In response to an increase in divorce predictions, the AAML is conducting a nationwide survey to yield figures on just how widespread the lockdown breakdown of marriages.

If you or someone you know is experiencing conflict with their partner from COVID-19 or another crisis, please contact our psychotherapy offices in New York or New Jersey to talk to one of our licensed professional psychologists, psychiatrists, psychiatric nurse practitioners, or psychotherapists at Arista Counseling & Psychotherapy. Contact our Paramus, NJ or Manhattan, NY offices respectively, at (201) 368-3700 or (212) 722-1920 to set up an appointment. For more information, please visit http://www.counselingpsychotherapynjny.com/ .

Sources:

https://abcnews.go.com/US/surge-divorces-anticipated-wake-covid-19-quarantine/story?id=70170902

https://www.bloomberg.com/news/articles/2020-03-31/divorces-spike-in-china-after-coronavirus-quarantines

https://www.psychologytoday.com/us/blog/singletons/202004/more-babies-or-more-divorces-after-covid-19

Image Source:

https://lawlawfirm.com/rising-divorce-rates-during-the-coronavirus

Addiction: How to Support a Spouse with Addiction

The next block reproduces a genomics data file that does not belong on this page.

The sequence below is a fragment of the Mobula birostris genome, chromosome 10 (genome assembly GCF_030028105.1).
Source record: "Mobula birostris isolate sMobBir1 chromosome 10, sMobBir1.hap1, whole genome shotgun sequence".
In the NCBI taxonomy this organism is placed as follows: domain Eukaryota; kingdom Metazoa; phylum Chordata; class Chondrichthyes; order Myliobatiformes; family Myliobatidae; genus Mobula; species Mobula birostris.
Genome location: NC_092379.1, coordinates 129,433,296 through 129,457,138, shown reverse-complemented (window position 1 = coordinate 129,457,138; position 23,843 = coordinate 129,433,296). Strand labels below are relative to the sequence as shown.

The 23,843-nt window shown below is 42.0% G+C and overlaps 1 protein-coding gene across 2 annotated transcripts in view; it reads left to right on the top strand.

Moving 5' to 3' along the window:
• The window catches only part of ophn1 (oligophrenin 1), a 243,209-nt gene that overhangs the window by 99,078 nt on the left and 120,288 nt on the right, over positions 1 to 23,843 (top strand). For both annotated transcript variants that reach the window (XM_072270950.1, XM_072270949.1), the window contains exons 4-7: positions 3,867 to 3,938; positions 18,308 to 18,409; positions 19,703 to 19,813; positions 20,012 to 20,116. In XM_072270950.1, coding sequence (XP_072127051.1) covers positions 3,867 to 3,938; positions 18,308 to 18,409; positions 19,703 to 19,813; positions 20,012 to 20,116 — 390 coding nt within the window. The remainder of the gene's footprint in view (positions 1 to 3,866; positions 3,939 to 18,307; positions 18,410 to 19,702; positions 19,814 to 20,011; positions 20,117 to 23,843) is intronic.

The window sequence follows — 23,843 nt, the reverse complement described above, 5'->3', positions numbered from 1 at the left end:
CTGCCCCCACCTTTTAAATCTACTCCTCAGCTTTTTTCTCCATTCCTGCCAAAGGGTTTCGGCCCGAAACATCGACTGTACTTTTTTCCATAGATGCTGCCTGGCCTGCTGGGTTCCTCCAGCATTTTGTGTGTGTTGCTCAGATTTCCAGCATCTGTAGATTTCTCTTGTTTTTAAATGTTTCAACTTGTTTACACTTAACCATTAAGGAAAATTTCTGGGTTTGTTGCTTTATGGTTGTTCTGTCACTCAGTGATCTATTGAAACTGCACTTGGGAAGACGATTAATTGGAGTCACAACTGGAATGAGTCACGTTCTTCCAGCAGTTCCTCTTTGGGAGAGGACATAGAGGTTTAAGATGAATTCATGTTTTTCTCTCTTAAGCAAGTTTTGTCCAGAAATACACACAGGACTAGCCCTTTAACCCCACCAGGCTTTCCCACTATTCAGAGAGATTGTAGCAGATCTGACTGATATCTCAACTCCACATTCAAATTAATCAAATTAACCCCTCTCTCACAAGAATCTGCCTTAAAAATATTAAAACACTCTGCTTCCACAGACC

Addiction: How to Support a Spouse with Addiction
By: Isabelle Siegel

One hallmark sign of addiction is continued substance use despite interference with one’s interpersonal relationships. Addiction can take an immense toll on romantic relationships in particular, causing pain and suffering for both parties. The partners/spouses of people with addiction may feel as though they are helpless, unable to provide the support that is needed. However, there are steps that partners/spouses can take to support their partner/spouse and themselves.

Develop an understanding of addiction and how it manifests in your partner/spouse. Research “Substance Use Disorder” and its symptoms, taking note of which symptoms apply to your partner/spouse. It may be helpful to create a list of warning signs that your partner/spouse is using substances, as well as to learn what to do in the case of an overdose.

Support, but avoid enabling. Enabling entails making excuses for your partner’s/spouse’s addictive behavior, communicating to them that such behavior is acceptable and can be continued. Instead, stress the necessity of change while also practicing devotion and love.

Establish boundaries for your relationship. Many professionals suggest establishing a set of boundaries that must be respected. For example, you may want to tell your partner/spouse that he/she cannot use substances while in the house.